Neolamarckia cadamba (Rubiaceae)

Neolamarckia cadamba DSC_0262 (1)

Behold the blossoming of Neolamarckism…oops I mean Neolamarckia. But the genus name does truly honour the French naturalist Jean-Baptiste Lamarck, whose theories have set the tone for thinking in evolutionary biology to the present day.

Neolamarckia cadamba DSC_0262 (2)
Just finished flowering…

Neolamarckia cadamba is a medium sized tree with very neat broad-elliptic leaves borne on very long leaf stalks. It is very similar to Nauclea orientalis, and to a lesser extent Neonauclea glauca, in the way it beears its flowers in a head. Howevver, it differs from both these species by its pointed triangular stipules.

Previously this species was known as Anthocephalus chinensis and a large number of other synonyms. In addition to the rich natural history surrounding it’s naming, this species is has a long association with Indian mythology and religion, and in particular with Lord Krishna.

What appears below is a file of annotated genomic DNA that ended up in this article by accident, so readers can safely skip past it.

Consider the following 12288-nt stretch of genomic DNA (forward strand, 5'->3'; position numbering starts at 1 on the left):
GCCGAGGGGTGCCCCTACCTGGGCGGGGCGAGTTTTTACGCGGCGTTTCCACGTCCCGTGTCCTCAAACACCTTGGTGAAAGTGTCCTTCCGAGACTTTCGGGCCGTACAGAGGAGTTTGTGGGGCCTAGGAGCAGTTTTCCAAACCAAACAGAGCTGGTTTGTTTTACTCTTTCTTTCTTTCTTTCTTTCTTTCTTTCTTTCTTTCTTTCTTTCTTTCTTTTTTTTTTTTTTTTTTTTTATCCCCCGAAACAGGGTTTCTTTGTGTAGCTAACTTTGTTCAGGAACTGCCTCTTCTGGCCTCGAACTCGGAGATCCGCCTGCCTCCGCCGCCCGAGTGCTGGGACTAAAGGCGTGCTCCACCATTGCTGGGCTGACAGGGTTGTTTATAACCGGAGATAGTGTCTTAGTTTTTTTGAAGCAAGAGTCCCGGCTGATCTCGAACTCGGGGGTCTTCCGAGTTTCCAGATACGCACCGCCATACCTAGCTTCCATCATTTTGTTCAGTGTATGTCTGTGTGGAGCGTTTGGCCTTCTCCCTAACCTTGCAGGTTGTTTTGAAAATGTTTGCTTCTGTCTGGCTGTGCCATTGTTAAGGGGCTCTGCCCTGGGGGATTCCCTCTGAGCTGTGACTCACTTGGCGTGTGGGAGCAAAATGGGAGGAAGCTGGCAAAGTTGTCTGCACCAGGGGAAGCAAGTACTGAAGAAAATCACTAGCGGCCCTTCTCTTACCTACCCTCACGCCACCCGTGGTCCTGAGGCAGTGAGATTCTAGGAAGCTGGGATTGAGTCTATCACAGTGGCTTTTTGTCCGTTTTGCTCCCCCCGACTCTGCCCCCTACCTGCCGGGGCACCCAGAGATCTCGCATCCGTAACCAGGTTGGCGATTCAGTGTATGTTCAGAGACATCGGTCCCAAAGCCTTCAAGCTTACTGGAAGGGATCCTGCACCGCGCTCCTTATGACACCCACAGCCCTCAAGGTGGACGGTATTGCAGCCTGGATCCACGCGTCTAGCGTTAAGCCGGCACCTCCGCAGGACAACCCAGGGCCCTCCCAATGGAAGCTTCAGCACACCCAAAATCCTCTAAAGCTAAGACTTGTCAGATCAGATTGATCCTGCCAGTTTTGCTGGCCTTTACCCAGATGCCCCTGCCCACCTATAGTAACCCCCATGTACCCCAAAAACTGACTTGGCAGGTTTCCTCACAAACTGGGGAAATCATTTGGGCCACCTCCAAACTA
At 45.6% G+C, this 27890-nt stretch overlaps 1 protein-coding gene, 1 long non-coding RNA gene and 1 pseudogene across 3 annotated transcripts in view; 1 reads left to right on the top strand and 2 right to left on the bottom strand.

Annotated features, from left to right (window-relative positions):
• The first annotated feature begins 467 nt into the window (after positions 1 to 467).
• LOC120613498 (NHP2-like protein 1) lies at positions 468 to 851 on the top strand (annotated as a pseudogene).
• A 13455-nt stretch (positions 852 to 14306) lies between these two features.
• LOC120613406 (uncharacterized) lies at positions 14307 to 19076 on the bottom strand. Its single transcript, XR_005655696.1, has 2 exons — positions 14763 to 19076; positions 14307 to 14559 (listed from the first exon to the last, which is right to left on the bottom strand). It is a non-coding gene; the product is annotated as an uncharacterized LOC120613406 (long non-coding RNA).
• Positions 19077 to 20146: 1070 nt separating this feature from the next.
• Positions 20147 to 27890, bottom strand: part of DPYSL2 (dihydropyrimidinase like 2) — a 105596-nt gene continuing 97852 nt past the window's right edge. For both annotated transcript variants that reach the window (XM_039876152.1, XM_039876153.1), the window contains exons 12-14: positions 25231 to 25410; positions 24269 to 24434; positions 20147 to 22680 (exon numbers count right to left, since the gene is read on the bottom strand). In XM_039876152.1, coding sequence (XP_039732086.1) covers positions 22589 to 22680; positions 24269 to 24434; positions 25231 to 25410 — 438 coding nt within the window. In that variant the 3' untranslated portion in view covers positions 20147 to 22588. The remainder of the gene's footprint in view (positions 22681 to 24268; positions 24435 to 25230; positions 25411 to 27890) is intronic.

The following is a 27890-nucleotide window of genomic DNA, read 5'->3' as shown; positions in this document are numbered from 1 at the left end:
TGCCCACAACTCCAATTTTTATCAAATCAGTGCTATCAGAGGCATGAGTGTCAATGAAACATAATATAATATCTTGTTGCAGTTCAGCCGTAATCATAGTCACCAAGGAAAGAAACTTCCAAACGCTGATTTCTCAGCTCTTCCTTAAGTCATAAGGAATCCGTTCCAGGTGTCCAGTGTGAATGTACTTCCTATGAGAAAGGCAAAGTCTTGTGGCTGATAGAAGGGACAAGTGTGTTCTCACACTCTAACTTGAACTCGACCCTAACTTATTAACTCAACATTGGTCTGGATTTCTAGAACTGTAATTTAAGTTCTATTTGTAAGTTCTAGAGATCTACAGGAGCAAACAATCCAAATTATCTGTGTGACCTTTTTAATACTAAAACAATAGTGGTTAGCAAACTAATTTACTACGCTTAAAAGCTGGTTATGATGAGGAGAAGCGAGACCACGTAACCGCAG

Neolamarckia cadamba DSC_0262 (3)

Neolamarckia cadamba DSC_0262 (6)

Neolamarckia cadamba DSC_0262 (7)
The stipules of Neolamarckia cadamba are pointed and triangular.


About David Tng

I am David Tng, a hedonistic botanizer who pursues plants with a fervour. I chase the opportunity to delve into various aspects of the study of plants. I have spent untold hours staring at mosses and allied plants, taking picture of pollen, culturing orchids in clean cabinets, counting tree rings, monitoring plant flowering times, etc. I am currently engrossed in the study of plant ecology (a grand excuse to see 'anything I can). Sometimes I think of myself as a shadow taxonomist, a sentimental ecologist, and a spiritual environmentalist - but at the very root of it all, a "plant whisperer"!
This entry was posted in Habitat - Rain forest, Lifeform - Trees & Shrubs, Rubiaceae (Coffee family), Sacred Trees and tagged , , , . Bookmark the permalink.

1 Response to Neolamarckia cadamba (Rubiaceae)

  1. nqtree says:

    Thanks for your great posts David – as an ignorant artist and nature lover, I really appreciate not only your botanical knowledge, also your references to other’s writings and your philosophical comments. I live at Bramston and love that many of your examples are in my ‘hood’. Good on yer…

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